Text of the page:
Testing is used in all aspects of education, but when it comes to psychological testing for students with disabilities, the process is subject to even more constraints and legal requirements. Psychologists who conduct assessments in schools must be able to navigate the ethical challenges presented in the academic setting.
Parents have a number of rights and protections during the special education process and its related evaluations. One of those is informed consent, where the school provides prior written notice of what they want to do and obtains the parent’s written consent. This authorization allows the parent to maintain the leading role in making decisions about their child’s education. Schools must obtain consent in the following situations:
- Before a child’s initial evaluation or reevaluation
- Before a child receives special education services for the first time
- Before including non-school agencies to discuss a child’s IEP or related transitional goals
Projective Personality Assessment
Projective assessments can be used to enable school personnel to understand a child’s learning style. However, there are some ethical considerations and controversies regarding the use of projective tests in schools:
- Informed consent causes an issue with projective tests if the results of the test go beyond the intended use. For example, if the test is used to identify a learning disability, the test may inadvertently reveal a personality disorder, which the parents did not consent to test for.
- Projective tests may compromise the student’s privacy. These tests are not direct and are likely to contain data that does not apply to the student’s disability.
- The interpreter’s competency is another area for ethical consideration. Many school psychologists are not trained in these types of assessments, resulting in questionable validity of their results.
Educational assessments are always subject to potentially biased content, which may cast doubts on the validity of the results. Psychologists are ethically obligated to administer and interpret nondiscriminatory assessments. To ensure the results of the test are valid, the following safeguards should be followed:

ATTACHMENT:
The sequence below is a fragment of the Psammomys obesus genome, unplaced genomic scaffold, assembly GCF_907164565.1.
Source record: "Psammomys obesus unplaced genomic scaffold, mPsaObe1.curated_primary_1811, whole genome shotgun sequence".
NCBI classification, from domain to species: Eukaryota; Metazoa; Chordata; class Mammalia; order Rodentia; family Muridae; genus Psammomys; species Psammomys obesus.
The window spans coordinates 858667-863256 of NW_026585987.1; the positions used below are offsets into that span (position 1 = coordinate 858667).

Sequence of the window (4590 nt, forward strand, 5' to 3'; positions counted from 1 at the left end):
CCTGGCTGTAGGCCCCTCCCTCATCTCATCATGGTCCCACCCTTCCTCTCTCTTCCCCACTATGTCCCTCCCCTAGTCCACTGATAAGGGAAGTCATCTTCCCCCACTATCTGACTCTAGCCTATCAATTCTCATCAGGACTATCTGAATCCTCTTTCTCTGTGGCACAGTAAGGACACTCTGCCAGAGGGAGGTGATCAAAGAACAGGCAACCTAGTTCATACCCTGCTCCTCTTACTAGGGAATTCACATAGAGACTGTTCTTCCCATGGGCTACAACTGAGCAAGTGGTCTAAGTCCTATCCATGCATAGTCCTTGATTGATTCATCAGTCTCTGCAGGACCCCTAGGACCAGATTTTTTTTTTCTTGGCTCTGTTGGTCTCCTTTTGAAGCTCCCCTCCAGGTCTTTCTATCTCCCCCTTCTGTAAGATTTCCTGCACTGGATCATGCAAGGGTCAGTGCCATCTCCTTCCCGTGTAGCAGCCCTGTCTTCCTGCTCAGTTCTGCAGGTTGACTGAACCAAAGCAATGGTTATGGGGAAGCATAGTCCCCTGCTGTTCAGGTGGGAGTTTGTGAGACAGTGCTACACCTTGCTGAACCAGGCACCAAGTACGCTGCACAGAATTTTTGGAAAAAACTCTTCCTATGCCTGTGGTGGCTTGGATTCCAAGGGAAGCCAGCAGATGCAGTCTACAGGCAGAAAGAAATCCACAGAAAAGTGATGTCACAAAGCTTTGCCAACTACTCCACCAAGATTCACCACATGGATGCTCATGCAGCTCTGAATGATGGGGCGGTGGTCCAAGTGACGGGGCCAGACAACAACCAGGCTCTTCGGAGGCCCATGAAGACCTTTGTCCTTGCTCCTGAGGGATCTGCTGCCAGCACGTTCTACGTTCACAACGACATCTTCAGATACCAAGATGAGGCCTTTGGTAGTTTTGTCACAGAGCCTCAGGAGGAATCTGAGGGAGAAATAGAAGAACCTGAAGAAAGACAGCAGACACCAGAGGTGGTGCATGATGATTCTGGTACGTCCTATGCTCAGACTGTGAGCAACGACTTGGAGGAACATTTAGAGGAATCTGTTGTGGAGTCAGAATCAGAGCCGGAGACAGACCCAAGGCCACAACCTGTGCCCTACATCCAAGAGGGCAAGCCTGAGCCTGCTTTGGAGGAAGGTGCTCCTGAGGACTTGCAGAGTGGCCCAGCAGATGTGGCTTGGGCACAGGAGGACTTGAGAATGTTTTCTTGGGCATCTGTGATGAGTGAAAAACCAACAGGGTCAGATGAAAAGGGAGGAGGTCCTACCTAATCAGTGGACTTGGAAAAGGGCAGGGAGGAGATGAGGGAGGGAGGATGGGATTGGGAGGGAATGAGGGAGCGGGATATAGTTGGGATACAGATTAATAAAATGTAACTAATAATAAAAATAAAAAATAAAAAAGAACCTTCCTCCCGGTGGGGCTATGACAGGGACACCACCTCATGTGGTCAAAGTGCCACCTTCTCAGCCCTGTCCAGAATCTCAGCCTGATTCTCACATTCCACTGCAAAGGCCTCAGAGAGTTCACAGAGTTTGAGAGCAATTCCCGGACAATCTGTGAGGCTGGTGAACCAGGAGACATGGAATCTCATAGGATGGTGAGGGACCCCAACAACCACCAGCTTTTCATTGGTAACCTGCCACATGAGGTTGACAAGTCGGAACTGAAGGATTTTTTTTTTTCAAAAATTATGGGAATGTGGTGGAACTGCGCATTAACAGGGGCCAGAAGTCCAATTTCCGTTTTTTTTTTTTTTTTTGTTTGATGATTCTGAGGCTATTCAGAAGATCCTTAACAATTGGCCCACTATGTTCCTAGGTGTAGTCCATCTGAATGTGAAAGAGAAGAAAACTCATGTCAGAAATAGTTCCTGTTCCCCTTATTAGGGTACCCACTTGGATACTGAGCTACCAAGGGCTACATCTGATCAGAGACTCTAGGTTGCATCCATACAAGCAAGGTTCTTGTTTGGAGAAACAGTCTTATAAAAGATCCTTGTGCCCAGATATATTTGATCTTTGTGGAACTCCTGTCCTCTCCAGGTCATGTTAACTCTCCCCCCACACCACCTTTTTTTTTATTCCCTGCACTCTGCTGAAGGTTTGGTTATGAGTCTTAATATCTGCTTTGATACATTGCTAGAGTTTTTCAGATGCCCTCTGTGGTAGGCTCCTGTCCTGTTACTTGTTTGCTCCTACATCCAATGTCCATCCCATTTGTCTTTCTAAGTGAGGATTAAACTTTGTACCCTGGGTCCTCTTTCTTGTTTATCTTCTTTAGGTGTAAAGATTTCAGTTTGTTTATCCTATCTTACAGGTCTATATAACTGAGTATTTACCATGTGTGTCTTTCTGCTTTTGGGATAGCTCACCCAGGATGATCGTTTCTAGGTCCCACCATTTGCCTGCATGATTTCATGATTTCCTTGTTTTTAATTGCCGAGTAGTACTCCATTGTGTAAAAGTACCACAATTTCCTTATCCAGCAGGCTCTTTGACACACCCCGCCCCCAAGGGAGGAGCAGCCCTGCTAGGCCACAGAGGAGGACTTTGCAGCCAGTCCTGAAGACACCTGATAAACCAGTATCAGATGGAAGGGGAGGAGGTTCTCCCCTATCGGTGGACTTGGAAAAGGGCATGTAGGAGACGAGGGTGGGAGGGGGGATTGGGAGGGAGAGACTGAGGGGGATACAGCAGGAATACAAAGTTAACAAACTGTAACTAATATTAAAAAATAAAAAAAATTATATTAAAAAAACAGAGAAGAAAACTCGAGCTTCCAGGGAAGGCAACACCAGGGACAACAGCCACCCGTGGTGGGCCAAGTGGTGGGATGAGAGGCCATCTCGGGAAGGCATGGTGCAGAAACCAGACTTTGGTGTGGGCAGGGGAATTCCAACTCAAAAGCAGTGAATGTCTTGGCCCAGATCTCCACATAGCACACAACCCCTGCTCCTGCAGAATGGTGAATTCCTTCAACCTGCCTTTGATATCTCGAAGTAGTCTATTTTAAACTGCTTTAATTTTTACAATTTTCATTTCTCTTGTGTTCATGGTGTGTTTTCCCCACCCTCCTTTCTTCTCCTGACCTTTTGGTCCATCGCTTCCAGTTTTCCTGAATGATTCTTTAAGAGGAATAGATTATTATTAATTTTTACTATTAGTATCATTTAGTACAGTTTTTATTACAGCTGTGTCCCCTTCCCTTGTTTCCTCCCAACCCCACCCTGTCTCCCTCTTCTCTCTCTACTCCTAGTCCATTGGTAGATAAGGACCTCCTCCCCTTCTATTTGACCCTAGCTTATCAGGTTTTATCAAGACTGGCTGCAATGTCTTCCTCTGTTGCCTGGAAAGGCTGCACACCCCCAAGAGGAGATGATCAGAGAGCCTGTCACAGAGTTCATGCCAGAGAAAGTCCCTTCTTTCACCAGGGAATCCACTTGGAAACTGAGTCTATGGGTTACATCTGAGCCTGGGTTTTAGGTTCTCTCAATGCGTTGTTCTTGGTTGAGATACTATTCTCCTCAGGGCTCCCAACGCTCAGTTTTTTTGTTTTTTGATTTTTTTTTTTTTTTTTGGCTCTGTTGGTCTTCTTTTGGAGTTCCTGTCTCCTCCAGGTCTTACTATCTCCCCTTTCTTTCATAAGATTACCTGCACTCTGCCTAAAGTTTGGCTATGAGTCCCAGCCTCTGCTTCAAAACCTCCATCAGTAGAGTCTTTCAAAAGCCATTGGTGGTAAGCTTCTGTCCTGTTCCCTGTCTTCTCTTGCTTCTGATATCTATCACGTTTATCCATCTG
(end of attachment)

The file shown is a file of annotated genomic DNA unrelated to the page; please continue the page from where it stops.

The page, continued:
- Assessments must be given in the primary language of the student.
- A variety of strategies and tools are used to gather relevant information about the student’s academic and developmental information.
- Tests should be administered without discriminating on a racial or cultural basis.
- Multiple tests should be used.
The use of computers in recent years and the current reliance on telehealth and remote work has highlighted new applications for digital testing. However, there are some ethical implications in the use of computerized psychological assessments:
- Assessment competence is an issue, as school psychologists are generally not trained in the specific use of online testing.
- Implicit bias may exist from the use of technology for testing, as some students may be socioeconomically or culturally disadvantaged when using a computer.
- Computerized testing can standardize some elements of the assessment, but the procedure lacks the human interaction that plays a role in the overall test results.
- Confidentiality is an additional ethical concern with computerized testing.
School psychologists should be aware of the ethical considerations involved in testing—and parents should also know their rights and their children’s.